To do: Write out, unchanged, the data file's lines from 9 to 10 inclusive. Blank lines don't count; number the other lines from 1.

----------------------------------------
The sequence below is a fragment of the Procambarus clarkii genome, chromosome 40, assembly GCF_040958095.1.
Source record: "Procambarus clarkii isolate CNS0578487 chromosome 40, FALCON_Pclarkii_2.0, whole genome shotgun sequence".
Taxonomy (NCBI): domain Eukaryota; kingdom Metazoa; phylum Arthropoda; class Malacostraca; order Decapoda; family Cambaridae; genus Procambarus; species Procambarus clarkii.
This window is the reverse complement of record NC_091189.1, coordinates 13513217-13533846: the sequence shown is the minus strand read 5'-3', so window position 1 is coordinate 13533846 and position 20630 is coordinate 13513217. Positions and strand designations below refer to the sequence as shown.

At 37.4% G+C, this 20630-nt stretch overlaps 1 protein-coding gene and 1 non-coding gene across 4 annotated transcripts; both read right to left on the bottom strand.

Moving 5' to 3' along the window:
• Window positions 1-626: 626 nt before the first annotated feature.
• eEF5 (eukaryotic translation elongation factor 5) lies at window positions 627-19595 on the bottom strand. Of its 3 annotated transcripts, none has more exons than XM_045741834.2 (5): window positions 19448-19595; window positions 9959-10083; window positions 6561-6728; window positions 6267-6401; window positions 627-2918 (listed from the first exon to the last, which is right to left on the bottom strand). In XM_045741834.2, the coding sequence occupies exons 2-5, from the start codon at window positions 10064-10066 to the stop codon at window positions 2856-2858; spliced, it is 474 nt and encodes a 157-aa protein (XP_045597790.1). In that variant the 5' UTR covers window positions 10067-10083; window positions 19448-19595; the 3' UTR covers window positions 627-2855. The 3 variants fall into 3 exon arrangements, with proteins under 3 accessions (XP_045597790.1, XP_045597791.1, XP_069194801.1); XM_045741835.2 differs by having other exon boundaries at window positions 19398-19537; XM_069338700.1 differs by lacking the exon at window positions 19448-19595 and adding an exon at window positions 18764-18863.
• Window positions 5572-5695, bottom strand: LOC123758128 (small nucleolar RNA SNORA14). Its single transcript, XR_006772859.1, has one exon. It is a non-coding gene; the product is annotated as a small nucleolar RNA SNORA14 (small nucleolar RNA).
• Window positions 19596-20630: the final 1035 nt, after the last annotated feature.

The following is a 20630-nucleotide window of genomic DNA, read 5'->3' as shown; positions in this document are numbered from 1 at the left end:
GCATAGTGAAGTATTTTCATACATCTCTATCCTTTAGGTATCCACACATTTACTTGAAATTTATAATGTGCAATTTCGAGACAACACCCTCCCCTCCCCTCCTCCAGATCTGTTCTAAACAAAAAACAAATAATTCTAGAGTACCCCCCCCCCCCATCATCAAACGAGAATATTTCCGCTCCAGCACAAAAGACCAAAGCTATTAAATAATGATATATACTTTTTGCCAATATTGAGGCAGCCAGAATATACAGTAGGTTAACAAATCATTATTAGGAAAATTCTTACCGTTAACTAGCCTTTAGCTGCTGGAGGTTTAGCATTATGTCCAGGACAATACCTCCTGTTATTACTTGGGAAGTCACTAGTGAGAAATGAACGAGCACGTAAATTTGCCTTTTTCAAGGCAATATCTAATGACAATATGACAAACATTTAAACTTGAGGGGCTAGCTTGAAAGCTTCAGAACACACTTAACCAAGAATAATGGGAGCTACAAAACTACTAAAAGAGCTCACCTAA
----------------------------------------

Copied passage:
• Window positions 5572-5695, bottom strand: LOC123758128 (small nucleolar RNA SNORA14). Its single transcript, XR_006772859.1, has one exon. It is a non-coding gene; the product is annotated as a small nucleolar RNA SNORA14 (small nucleolar RNA).
• Window positions 19596-20630: the final 1035 nt, after the last annotated feature.